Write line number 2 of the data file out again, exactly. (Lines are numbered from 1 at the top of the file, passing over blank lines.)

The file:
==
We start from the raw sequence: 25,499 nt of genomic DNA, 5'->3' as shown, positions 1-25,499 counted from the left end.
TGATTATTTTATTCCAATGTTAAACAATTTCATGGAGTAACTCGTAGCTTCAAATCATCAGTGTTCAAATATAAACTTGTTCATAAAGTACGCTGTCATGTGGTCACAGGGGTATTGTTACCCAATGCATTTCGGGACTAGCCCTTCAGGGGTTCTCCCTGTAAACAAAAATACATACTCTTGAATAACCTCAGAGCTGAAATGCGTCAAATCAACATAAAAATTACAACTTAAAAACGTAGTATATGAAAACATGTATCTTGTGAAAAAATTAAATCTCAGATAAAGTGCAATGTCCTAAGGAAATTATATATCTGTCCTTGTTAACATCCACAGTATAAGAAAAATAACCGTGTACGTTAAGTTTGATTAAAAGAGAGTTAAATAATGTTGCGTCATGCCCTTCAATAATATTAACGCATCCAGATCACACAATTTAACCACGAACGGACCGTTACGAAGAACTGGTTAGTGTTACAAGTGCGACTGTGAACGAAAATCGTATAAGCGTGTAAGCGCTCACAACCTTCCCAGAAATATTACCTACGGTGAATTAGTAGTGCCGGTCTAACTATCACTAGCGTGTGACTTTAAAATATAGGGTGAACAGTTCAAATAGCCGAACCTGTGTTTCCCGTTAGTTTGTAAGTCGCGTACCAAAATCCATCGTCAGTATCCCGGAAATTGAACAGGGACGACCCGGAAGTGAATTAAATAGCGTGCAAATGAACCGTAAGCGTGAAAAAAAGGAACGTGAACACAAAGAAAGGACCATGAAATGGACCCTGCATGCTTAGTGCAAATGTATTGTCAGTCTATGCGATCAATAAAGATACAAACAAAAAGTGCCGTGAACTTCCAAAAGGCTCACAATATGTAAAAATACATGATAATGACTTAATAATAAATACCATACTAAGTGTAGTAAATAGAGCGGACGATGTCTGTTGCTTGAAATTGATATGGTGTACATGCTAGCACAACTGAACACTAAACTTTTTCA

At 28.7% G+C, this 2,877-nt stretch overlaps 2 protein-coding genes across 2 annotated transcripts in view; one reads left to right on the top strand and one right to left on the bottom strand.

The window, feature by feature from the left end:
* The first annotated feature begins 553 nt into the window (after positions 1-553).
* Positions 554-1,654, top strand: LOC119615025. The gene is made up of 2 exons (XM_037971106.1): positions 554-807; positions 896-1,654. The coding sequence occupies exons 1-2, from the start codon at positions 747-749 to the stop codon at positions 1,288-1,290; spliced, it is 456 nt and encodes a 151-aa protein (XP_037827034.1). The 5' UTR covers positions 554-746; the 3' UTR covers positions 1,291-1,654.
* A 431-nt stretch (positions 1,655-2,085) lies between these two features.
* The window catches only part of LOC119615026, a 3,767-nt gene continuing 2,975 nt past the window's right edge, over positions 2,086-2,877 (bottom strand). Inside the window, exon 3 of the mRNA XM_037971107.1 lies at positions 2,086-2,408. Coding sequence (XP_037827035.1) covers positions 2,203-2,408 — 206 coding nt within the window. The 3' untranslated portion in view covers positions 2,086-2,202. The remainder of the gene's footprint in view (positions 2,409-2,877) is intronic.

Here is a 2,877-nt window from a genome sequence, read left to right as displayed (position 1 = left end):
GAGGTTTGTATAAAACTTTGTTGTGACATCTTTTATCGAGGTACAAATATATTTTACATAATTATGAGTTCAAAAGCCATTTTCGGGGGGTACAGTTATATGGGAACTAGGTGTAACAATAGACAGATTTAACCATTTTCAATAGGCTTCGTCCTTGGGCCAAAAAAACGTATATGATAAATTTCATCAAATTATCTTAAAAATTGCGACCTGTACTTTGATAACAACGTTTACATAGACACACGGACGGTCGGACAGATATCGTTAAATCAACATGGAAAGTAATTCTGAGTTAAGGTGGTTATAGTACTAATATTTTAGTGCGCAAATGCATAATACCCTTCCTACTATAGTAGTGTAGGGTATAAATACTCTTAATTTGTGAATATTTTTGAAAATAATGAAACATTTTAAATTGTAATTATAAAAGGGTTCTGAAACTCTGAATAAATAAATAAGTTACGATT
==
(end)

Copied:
TGATTATTTTATTCCAATGTTAAACAATTTCATGGAGTAACTCGTAGCTTCAAATCATCAGTGTTCAAATATAAACTTGTTCATAAAGTACGCTGTCATGTGGTCACAGGGGTATTGTTACCCAATGCATTTCGGGACTAGCCCTTCAGGGGTTCTCCCTGTAAACAAAAATACATACTCTTGAATAACCTCAGAGCTGAAATGCGTCAAATCAACATAAAAATTACAACTTAAAAACGTAGTATATGAAAACATGTATCTTGTGAAAAAATTAAATCTCAGATAAAGTGCAATGTCCTAAGGAAATTATATATCTGTCCTTGTTAACATCCACAGTATAAGAAAAATAACCGTGTACGTTAAGTTTGATTAAAAGAGAGTTAAATAATGTTGCGTCATGCCCTTCAATAATATTAACGCATCCAGATCACACAATTTAACCACGAACGGACCGTTACGAAGAACTGGTTAGTGTTACAAGTGCGACTGTGAACGAAAATCGTATAAGCGTGTAAGCGCTCACAACCTTCCCAGAAATATTACCTACGGTGAATTAGTAGTGCCGGTCTAACTATCACTAGCGTGTGACTTTAAAATATAGGGTGAACAGTTCAAATAGCCGAACCTGTGTTTCCCGTTAGTTTGTAAGTCGCGTACCAAAATCCATCGTCAGTATCCCGGAAATTGAACAGGGACGACCCGGAAGTGAATTAAATAGCGTGCAAATGAACCGTAAGCGTGAAAAAAAGGAACGTGAACACAAAGAAAGGACCATGAAATGGACCCTGCATGCTTAGTGCAAATGTATTGTCAGTCTATGCGATCAATAAAGATACAAACAAAAAGTGCCGTGAACTTCCAAAAGGCTCACAATATGTAAAAATACATGATAATGACTTAATAATAAATACCATACTAAGTGTAGTAAATAGAGCGGACGATGTCTGTTGCTTGAAATTGATATGGTGTACATGCTAGCACAACTGAACACTAAACTTTTTCA